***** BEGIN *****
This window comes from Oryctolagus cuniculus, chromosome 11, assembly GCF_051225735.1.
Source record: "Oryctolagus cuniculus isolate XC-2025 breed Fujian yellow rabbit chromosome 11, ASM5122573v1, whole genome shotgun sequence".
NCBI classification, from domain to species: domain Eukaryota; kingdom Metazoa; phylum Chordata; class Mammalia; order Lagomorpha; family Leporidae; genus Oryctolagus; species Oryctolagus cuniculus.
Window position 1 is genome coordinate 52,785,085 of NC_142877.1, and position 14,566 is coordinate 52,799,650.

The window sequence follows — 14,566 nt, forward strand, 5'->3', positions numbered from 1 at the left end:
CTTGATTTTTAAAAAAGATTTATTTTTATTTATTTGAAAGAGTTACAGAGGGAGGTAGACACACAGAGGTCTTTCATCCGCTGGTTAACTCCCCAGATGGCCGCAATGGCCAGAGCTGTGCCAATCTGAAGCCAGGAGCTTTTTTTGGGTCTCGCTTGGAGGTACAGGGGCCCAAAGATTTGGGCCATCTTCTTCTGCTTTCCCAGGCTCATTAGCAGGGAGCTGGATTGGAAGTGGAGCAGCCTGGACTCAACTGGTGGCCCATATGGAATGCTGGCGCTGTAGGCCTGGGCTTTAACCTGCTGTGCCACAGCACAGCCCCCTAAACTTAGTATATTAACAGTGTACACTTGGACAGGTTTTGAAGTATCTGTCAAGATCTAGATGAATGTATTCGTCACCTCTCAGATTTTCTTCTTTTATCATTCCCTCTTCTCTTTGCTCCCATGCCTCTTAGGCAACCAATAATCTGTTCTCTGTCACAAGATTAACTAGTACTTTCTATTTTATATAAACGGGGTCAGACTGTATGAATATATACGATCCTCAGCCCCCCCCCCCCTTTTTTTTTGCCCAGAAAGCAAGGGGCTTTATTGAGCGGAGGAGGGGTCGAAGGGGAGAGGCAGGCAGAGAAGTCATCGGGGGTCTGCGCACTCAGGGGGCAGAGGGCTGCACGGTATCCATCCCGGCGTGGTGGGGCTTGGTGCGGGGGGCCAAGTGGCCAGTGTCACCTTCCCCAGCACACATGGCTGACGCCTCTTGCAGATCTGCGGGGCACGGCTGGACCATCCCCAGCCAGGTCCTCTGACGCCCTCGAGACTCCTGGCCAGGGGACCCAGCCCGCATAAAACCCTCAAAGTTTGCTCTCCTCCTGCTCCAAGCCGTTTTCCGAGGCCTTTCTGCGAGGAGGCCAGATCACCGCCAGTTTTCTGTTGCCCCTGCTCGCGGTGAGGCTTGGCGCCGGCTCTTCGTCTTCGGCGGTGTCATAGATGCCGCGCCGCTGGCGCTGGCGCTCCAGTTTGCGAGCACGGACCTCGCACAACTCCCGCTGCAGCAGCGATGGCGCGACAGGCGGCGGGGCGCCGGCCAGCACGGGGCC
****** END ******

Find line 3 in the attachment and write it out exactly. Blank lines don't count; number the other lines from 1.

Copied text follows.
NCBI classification, from domain to species: domain Eukaryota; kingdom Metazoa; phylum Chordata; class Mammalia; order Lagomorpha; family Leporidae; genus Oryctolagus; species Oryctolagus cuniculus.